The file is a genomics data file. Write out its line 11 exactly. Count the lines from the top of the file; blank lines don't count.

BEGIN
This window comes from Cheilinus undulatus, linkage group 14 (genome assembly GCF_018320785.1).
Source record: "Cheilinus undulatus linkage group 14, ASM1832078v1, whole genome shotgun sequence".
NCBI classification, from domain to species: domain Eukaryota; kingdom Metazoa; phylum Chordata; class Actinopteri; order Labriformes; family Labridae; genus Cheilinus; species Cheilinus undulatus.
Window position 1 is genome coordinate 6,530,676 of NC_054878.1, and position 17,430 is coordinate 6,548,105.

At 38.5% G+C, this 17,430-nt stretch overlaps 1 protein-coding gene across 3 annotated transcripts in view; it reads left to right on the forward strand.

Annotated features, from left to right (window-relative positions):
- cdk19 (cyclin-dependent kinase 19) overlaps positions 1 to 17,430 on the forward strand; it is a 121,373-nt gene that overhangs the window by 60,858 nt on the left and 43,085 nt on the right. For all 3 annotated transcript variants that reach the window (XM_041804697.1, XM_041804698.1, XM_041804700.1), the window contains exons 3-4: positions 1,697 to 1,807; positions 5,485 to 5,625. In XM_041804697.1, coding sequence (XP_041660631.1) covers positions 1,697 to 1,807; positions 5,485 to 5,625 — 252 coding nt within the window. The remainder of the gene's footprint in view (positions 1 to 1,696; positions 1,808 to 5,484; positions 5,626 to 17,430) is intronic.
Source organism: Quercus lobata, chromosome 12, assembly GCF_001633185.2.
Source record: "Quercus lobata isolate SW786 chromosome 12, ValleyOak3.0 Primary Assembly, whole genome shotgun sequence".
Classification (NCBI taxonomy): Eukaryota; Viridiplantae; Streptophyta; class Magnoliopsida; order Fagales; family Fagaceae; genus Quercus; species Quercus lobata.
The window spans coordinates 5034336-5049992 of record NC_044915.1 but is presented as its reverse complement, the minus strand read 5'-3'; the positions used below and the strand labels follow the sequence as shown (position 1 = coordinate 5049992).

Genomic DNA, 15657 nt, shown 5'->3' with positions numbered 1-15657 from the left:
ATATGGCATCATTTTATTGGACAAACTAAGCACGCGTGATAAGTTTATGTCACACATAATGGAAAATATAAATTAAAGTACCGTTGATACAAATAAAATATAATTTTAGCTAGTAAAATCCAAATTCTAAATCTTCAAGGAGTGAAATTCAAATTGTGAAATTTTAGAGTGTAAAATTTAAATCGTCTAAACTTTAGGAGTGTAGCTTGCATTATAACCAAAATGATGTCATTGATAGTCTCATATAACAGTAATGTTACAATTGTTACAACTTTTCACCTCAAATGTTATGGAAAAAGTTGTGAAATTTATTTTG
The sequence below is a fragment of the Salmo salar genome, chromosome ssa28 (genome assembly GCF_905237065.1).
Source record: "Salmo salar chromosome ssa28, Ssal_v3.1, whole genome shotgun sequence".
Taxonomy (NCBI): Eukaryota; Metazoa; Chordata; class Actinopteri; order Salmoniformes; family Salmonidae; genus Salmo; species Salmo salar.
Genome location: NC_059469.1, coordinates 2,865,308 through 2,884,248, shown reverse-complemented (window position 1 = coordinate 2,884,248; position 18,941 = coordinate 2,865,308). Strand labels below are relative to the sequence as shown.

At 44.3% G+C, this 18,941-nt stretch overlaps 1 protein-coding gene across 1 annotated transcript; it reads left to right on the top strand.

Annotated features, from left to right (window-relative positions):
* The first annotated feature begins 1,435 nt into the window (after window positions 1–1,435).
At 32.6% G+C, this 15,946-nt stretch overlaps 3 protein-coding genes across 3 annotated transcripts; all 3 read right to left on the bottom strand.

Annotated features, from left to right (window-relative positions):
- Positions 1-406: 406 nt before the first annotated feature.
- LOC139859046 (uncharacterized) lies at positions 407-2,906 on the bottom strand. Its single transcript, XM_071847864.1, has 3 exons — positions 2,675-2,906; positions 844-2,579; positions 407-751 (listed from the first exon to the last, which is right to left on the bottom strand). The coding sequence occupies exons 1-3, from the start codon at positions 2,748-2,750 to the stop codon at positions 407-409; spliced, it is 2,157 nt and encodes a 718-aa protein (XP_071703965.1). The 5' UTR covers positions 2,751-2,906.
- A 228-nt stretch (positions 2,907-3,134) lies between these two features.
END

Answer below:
The window spans coordinates 5034336-5049992 of record NC_044915.1 but is presented as its reverse complement, the minus strand read 5'-3'; the positions used below and the strand labels follow the sequence as shown (position 1 = coordinate 5049992).